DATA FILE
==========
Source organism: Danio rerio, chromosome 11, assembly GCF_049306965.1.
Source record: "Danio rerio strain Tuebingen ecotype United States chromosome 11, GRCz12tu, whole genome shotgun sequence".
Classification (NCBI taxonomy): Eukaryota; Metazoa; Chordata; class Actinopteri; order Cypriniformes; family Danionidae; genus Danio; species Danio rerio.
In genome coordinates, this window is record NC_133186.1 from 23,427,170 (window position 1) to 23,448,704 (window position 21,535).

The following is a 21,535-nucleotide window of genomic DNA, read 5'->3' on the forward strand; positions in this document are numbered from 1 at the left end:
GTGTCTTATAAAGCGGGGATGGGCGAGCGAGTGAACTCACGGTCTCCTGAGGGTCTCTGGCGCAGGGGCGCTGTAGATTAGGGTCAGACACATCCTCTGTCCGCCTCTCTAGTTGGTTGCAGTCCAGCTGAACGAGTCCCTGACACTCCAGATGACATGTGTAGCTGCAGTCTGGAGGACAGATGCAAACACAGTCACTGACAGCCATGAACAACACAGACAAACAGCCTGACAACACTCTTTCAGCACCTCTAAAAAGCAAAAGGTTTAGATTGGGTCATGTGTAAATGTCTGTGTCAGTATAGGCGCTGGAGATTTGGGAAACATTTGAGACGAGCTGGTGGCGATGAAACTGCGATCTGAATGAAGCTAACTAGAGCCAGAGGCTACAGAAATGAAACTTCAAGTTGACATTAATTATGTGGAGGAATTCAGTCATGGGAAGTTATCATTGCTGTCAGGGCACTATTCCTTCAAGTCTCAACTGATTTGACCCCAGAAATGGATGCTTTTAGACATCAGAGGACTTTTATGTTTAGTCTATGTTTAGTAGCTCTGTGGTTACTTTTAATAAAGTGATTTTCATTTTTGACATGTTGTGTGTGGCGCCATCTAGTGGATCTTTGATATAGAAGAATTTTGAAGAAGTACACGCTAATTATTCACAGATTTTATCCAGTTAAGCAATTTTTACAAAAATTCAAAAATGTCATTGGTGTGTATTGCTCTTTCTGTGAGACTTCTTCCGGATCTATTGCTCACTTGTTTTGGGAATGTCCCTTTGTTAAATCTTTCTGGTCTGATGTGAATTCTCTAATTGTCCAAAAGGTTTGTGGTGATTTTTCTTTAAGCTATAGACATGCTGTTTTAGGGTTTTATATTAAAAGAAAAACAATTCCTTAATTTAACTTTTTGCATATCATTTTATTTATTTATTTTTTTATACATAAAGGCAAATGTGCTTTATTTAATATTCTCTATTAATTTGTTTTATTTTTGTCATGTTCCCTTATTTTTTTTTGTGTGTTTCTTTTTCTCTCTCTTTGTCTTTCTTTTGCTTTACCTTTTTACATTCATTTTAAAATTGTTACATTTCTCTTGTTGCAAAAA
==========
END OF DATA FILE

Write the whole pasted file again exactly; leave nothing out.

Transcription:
Source organism: Danio rerio, chromosome 11, assembly GCF_049306965.1.
Source record: "Danio rerio strain Tuebingen ecotype United States chromosome 11, GRCz12tu, whole genome shotgun sequence".
Classification (NCBI taxonomy): Eukaryota; Metazoa; Chordata; class Actinopteri; order Cypriniformes; family Danionidae; genus Danio; species Danio rerio.
In genome coordinates, this window is record NC_133186.1 from 23,427,170 (window position 1) to 23,448,704 (window position 21,535).

The following is a 21,535-nucleotide window of genomic DNA, read 5'->3' on the forward strand; positions in this document are numbered from 1 at the left end:
GTGTCTTATAAAGCGGGGATGGGCGAGCGAGTGAACTCACGGTCTCCTGAGGGTCTCTGGCGCAGGGGCGCTGTAGATTAGGGTCAGACACATCCTCTGTCCGCCTCTCTAGTTGGTTGCAGTCCAGCTGAACGAGTCCCTGACACTCCAGATGACATGTGTAGCTGCAGTCTGGAGGACAGATGCAAACACAGTCACTGACAGCCATGAACAACACAGACAAACAGCCTGACAACACTCTTTCAGCACCTCTAAAAAGCAAAAGGTTTAGATTGGGTCATGTGTAAATGTCTGTGTCAGTATAGGCGCTGGAGATTTGGGAAACATTTGAGACGAGCTGGTGGCGATGAAACTGCGATCTGAATGAAGCTAACTAGAGCCAGAGGCTACAGAAATGAAACTTCAAGTTGACATTAATTATGTGGAGGAATTCAGTCATGGGAAGTTATCATTGCTGTCAGGGCACTATTCCTTCAAGTCTCAACTGATTTGACCCCAGAAATGGATGCTTTTAGACATCAGAGGACTTTTATGTTTAGTCTATGTTTAGTAGCTCTGTGGTTACTTTTAATAAAGTGATTTTCATTTTTGACATGTTGTGTGTGGCGCCATCTAGTGGATCTTTGATATAGAAGAATTTTGAAGAAGTACACGCTAATTATTCACAGATTTTATCCAGTTAAGCAATTTTTACAAAAATTCAAAAATGTCATTGGTGTGTATTGCTCTTTCTGTGAGACTTCTTCCGGATCTATTGCTCACTTGTTTTGGGAATGTCCCTTTGTTAAATCTTTCTGGTCTGATGTGAATTCTCTAATTGTCCAAAAGGTTTGTGGTGATTTTTCTTTAAGCTATAGACATGCTGTTTTAGGGTTTTATATTAAAAGAAAAACAATTCCTTAATTTAACTTTTTGCATATCATTTTATTTATTTATTTTTTTATACATAAAGGCAAATGTGCTTTATTTAATATTCTCTATTAATTTGTTTTATTTTTGTCATGTTCCCTTATTTTTTTTTGTGTGTTTCTTTTTCTCTCTCTTTGTCTTTCTTTTGCTTTACCTTTTTACATTCATTTTAAAATTGTTACATTTCTCTTGTTGCAAAAA